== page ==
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global trade deals

Truth-telling in a ‘Post-Truth’ Age: A tribute to Julian Assange and Wikileaks

A tribute to Julian Assange, founder of WikiLeaks, who faces the prospect of extradition and a jail sentence in the United States for publishing confidential official documents. Here, we present a 2006 essay by Assange outlining his vision, select Wikileaks releases of secret policies related to the environment, and Mediastan, a documentary film on Wikileaks.

A disaster for the whole world: Anuradha Mittal on agribusiness in Africa

Displacing pastoralists, displacing smallholder farmers, arresting and charging them as terrorists if they protest–and the land is given away to foreign investors to grow what? Sugar and cotton. Imagine trucks full of food aid coming into Ethiopia, while trucks full of cotton and sugar are leaving the country. Hunger in Africa is a political problem.

‘I was banned from the WTO for defending people’s rights’

Alberto Villarreal writes: Trade deals affect people’s everyday lives from the food we eat to the energy we use, and should not be discussed behind closed doors. And yet, this is exactly what is happening at this year’s upcoming World Trade Organization meeting in Buenos Aires from 10-13 December. Also, Noam Chomsky on the WTO.

Indian Independence: Made in U.S.A.?

Colin Todhunter writes: At a time when India commemorates the end of British rule, it finds itself under siege from international capital. Its not only on course to become an even weaker and more hobbled state permanently beholden to US state-corporate interests, but it is heading towards environmental catastrophe much faster than many may think.

A grain of truth: RCEP and the corporate hijack of Indian agriculture

Colin Todhunter writes in Countercurrents.org: A combination of debt, economic liberalisation, subsidised imports, rising input costs and a shift to cash crops (including GM-cotton) has caused massive financial distress to small farmers in India. The Regional Comprehensive Economic Partnership (RCEP), a trade deal now being negotiated by 16 countries across Asia-Pacific, could accelerate this process.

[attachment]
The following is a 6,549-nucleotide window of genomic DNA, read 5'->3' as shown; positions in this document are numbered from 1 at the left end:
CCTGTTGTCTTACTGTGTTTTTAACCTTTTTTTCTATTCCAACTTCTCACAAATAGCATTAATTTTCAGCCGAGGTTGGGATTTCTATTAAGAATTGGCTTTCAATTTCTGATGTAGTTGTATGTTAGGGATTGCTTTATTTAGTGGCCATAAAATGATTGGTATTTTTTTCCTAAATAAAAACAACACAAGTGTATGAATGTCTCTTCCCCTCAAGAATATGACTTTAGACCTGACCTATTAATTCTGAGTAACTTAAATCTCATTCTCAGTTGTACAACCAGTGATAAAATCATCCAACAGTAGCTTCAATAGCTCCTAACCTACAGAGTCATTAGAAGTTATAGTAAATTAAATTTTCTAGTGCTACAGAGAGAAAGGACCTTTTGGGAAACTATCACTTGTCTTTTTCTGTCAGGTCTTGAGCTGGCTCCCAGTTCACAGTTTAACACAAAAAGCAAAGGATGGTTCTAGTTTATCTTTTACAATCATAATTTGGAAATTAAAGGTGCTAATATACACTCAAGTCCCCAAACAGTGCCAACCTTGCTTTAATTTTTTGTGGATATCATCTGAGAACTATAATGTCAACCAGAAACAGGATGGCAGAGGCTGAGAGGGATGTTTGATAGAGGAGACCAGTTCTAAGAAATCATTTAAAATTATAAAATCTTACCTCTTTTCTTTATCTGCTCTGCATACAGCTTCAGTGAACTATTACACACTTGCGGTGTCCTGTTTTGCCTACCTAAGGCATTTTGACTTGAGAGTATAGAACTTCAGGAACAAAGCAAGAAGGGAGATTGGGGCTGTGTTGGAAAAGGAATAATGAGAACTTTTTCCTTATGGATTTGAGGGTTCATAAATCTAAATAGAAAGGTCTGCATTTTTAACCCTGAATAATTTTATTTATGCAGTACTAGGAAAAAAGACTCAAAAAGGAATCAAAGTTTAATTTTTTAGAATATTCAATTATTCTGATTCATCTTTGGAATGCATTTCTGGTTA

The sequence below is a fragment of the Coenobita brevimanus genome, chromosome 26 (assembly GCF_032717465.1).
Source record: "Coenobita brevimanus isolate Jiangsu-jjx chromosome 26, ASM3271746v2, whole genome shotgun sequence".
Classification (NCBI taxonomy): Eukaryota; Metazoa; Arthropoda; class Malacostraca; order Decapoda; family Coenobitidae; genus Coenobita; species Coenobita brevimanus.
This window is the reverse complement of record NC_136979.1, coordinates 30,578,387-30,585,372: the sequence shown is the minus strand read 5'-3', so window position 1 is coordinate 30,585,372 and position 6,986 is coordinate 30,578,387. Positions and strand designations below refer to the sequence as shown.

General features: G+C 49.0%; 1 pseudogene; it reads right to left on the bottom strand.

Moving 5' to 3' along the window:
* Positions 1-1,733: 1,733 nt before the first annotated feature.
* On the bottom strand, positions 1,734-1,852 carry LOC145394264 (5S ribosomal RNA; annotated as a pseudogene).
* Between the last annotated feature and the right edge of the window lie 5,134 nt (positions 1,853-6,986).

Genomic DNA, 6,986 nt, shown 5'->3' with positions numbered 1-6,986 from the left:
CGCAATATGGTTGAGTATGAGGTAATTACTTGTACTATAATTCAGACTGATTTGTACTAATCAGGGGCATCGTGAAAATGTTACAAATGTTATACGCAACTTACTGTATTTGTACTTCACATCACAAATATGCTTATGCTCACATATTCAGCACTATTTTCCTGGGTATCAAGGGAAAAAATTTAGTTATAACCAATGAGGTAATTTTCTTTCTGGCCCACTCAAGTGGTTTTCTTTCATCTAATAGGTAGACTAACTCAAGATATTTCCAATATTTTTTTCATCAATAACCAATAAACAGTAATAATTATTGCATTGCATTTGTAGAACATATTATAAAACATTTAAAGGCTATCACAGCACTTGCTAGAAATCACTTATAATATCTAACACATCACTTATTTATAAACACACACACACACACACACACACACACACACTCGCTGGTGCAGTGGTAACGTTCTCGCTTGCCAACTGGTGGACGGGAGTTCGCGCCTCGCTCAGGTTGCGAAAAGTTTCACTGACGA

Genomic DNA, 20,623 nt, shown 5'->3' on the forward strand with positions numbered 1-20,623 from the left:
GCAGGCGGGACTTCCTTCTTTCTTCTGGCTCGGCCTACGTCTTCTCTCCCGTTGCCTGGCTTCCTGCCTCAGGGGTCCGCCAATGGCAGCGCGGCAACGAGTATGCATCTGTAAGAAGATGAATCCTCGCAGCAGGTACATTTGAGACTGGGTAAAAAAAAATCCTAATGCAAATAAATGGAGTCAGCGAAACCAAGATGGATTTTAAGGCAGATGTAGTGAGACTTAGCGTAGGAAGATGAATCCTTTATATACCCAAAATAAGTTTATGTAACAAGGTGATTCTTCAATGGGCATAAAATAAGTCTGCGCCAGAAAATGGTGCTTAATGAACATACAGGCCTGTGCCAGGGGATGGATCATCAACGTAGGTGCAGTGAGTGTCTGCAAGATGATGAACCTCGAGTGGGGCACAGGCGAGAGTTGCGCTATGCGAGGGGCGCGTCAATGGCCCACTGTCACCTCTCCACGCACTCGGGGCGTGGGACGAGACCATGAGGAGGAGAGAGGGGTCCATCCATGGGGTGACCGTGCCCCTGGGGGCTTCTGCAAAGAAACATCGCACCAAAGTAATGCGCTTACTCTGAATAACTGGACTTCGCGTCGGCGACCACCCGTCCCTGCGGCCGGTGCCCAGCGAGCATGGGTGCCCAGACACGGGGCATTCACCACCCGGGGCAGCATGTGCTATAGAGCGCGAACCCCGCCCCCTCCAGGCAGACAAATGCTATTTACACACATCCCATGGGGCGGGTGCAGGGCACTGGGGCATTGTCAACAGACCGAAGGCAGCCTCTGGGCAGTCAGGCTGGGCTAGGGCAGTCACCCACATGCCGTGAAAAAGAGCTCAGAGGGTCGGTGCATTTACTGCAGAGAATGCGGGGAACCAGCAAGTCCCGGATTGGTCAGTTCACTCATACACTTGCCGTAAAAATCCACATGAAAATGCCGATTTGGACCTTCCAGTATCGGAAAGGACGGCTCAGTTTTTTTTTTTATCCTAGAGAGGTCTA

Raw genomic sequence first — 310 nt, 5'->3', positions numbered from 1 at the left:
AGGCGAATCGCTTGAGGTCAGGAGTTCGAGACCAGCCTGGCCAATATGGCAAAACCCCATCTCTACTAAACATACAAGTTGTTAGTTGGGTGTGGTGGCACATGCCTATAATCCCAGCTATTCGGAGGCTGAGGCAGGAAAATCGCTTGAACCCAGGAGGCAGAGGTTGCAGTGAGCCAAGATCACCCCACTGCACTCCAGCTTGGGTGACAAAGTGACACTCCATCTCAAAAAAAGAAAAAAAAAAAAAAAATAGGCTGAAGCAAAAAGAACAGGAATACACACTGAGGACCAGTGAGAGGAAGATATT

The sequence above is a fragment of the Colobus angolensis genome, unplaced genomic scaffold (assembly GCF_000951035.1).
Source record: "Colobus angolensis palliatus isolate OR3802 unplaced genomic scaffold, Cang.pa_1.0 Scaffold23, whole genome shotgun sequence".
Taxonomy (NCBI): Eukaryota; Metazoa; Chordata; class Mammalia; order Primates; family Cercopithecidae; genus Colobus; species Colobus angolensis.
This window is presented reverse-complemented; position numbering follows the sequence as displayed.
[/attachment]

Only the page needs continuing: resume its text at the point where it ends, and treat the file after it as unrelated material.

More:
Amitav Ghosh: What nutmeg can tell us about globalisation

From The New York Times: …It is impossible to imagine a world without global connections: They have always existed, and no place has escaped their formative influence. But this does not mean that there is any inherent merit in interconnectedness, which has always been accompanied by violence, deepening inequalities and the large-scale destruction of communities.

Why global capital fears ‘Brexit’

Helena Norberg-Hodge writes: Today, banks and corporations run Europe. For big corporations and financial institutions, diversity is an impediment, whereas monoculture – in all aspects of life, from seeds, fast food and clothing, to architecture – is ‘efficient’. For them, a single Europe-wide market of 500 million people was an essential step to further growth:

The illegal wildlife trade and the business of ecocide

Colin Todhunter writes: Without addressing the impacts and nature of corporate greed and a wholly corrupt neoliberal capitalism that privileges corporations and profit ahead of people and conservation, regardless of any success in the area of the trafficking of wild animals or plants, much of the world’s wildlife and biodiversity will remain under serious threat.

Video: Why are farmers dying?

With the formation of WTO, a new international economic world order came into being. This has greatly affected the fate of farmers in developing countries. Writer and policy analyst Devinder Sharma elaborates on the impact of the continuing agrarian crisis in India and calls for a concerted effort in arresting the escalation of the crisis.

M.S. Swaminathan: The WTO has paved the way for famines of the future

Dr. M.S. Swaminathan writes: It’s unfortunate that industrialised nations are so inward looking in the area of agricultural trade, particularly since hardly 2 to 3% of their population depend on agriculture for their livelihood. Nairobi has paved the way for famines of the future. (Also read: Digest of articles on the recently concluded WTO talks)

Digest: What the WTO talks at Nairobi mean for Indian agriculture

Commentator Biraj Patnaik writes: Nirmala Sitharaman gave the world a good illustration of crocodile tears. She was at the centre of the negotiations and walked away with little more than assurances of pious intent, after conceding to the core US demand to drop the re-affirmation of the Doha Development Agenda (DDA) from the ministerial declaration.